The weather forecast for our survey across the English Channel on the Mont St Michel to the Port of Caen was looking to be favourable, so we decided to meet at the Portsmouth International Ferry Terminal in plenty of time to collect our tickets and board the ship.
Once onboard, we were given a very warm welcome by the Guest Information team who advised that they would contact the bridge to organise access for us. They are always so friendly and helpful and whilst we waited we enjoyed a delicious breakfast in Le Café du Festival and discussed the protocol and the use of logger.
With a blast of the horn, the Mont St Michel left her berth and began making her way to the harbour mouth, passing the massive HMS Queen Elizabeth Aircraft Carrier that was moored next to the historic dockyard. The ship continued her journey and made her way out into the Solent and it was at this point that we were invited to go to the bridge. We were escorted by one of the crew and as we walked she talked excitedly about how she had just seen her first whale in the Bay of Biscay and how she had found it an amazing experience!
The bridge crew were very welcoming, and we quickly began our survey in a sea state 3, scattered clouds, sunshine and excellent visibility. As we moved further into the channel, we observed gannet, kittiwake, mixed groups of rafting gulls and the occasional fulmar skimming the surface. We settled into our survey and chatted about how perfect the conditions were for spotting cetaceans as the weather was amazing and we waited in anticipation for our first sighting. This came as we approached the French coastline near Caen, two bottlenose dolphins surfacing a few times on the portside and then disappearing down the side of the ship. Even though it was a brief encounter it was wonderful to see.
We disembarked and headed to the terminal café to indulge in a delicious lunch and then headed back to the ship for our return journey to Portsmouth with high hopes of further sightings. Little did we know that we would be in for an absolute treat during our second watch! As the ship departed Caen and headed back into the channel, we restarted our survey in near perfect conditions and as we travelled further away from the French coastline the sea stated decreased from 3 to 1. It truly was a beautiful evening with the sun glistening on a sea state 1 whilst the Brittany Ferries vessel Normandie passed by on the port side creating a picture-perfect scene.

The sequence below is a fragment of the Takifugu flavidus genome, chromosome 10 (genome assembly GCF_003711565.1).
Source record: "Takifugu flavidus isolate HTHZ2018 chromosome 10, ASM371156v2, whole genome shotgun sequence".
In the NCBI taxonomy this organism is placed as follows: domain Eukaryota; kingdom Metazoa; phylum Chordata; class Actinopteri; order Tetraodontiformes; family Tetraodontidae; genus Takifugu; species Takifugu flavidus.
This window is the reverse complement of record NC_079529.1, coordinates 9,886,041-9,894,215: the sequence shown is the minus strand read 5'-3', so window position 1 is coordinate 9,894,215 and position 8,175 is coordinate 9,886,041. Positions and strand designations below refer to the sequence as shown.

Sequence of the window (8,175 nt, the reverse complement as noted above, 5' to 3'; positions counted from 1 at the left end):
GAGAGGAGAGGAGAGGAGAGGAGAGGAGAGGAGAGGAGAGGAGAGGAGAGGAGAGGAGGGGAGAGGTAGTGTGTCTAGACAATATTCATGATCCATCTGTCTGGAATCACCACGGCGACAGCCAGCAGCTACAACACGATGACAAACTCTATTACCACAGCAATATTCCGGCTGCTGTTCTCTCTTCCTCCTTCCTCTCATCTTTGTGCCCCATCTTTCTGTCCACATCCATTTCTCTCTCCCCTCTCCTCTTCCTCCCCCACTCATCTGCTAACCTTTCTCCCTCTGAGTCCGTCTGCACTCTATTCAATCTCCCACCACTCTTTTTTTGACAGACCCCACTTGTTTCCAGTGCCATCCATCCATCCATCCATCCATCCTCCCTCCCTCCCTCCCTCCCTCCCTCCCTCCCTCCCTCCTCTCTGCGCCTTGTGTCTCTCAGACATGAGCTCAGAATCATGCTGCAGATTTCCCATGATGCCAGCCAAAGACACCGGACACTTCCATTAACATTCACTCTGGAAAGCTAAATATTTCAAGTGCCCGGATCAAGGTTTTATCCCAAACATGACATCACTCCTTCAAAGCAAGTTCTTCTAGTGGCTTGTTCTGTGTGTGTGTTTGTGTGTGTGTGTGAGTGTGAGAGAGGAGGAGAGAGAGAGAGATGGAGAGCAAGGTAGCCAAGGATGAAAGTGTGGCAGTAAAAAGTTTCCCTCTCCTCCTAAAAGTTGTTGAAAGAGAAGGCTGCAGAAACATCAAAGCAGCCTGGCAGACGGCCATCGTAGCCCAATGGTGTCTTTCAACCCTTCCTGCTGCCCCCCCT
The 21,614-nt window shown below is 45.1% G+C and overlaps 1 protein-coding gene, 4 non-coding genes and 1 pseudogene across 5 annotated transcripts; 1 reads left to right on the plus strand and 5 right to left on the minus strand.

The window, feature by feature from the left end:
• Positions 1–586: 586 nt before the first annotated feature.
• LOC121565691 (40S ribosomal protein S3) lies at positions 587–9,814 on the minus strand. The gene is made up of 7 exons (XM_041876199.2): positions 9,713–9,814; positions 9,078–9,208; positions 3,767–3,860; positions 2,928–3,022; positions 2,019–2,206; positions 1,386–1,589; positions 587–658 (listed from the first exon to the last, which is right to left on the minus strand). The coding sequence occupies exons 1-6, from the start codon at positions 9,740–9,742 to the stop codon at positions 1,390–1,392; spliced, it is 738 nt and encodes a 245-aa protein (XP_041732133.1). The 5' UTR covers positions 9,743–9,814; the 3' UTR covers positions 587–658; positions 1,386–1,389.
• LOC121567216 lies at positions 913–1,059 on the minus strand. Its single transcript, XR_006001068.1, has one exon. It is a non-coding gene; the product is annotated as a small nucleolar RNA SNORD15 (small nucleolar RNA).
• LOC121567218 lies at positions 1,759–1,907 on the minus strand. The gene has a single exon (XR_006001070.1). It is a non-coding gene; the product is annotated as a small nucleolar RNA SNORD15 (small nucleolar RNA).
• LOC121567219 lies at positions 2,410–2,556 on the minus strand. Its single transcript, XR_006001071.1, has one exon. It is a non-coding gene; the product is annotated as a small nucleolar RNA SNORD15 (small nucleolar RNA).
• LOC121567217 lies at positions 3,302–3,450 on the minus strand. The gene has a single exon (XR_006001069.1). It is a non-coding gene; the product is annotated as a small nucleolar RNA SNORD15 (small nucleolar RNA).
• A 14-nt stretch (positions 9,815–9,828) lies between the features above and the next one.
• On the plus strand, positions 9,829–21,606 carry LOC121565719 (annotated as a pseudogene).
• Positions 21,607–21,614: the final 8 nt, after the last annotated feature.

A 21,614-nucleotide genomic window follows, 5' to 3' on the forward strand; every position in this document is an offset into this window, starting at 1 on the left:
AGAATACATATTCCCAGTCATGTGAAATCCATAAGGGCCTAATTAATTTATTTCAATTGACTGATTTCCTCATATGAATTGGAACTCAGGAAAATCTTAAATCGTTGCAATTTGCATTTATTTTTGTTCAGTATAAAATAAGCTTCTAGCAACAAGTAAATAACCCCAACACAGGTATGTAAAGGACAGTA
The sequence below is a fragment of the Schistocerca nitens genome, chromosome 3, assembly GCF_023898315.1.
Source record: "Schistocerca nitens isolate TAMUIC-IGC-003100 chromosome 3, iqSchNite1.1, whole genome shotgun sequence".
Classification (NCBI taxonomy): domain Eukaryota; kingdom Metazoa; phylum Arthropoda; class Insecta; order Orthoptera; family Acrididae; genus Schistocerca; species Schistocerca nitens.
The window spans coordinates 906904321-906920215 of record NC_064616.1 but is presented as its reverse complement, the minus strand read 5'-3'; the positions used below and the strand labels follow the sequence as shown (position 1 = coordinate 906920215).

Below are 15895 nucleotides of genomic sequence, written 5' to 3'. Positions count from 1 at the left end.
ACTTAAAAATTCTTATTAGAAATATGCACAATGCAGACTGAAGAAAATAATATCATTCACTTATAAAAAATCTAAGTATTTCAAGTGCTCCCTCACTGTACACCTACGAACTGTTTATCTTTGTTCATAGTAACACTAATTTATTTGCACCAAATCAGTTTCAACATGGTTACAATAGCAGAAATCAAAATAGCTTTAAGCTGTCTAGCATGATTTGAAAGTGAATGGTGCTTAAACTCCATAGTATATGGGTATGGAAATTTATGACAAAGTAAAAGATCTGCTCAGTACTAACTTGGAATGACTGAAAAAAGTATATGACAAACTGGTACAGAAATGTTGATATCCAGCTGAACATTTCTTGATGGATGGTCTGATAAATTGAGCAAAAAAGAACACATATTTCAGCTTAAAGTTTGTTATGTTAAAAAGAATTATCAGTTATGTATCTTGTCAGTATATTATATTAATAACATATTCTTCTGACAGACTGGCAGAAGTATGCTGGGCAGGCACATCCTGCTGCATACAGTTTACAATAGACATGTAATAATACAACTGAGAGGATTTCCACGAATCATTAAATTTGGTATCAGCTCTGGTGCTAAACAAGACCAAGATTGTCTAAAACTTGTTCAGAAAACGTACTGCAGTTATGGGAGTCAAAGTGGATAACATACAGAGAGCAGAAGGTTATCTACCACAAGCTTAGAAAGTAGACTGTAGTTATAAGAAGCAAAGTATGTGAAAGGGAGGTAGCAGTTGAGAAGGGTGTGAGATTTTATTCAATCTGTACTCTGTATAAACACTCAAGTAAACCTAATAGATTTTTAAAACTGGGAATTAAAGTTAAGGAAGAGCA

The second sighting of the day was of an unidentified dolphin that surfaced ahead of the ship on the port side which could be seen briefly below the surface as it swam towards the bow and then disappeared with a small splash. The third sighting was of an adult and juvenile harbour porpoise rolling at the surface ahead of the ship with their tiny triangular fin clearly visible. They rolled a few times and slipped beneath the surface as the ship passed by. Just as we thought the evening couldn’t get any better, the next sighting will stay with the team for a very long time!
With perfect conditions, excellent visibility and a continuing sea state 1 we spotted a splash near the horizon, then another, and then another until we could see a large group of common dolphin leaping and heading straight towards the ship! The dolphins were quite spread out with some heading straight for the bow, clearly visible underneath the calm sea. After a quick bow ride, the dolphins regrouped and headed down the side of the ship towards the wake, calves clearly visible nestled against their mother’s side as they leapt across the waves. We watched them for several minutes as they enjoyed playing in the wake, the sun glistening off their bodies until they disappeared out of view. Just the most breath-taking sight with the team left a little speechless!
The final sighting of the day was a solitary bottlenose dolphin on the starboard side as we neared the Isle of Wight coastline, splashing and travelling at speed ahead of a large cruise ship that was making its way out to sea. With Portsmouth visible in the distance and fading light, we decided to end the survey on what had been a truly wonderful and memorable crossing. We thanked Captain Grimault and his bridge crew for their hospitality and left feeling elated from an amazing day at sea.
We would like to say a massive thank you to Captain Grimault and the crew of the Mont St Michel for making us feel so welcome and for their hospitality, and to Brittany Ferries for their continued support of ORCA.
Marine Mammals Seen:
Bottlenose Dolphin x 3
Common Dolphin x 50
Harbour Porpoise x 2
Unidentified Dolphin x 1
Cormorants, fulmar, gannet, great skua, gull sp and kittiwake.
Emma Howe-Andrews (Team Leader), Sarah Barr, Karen Barr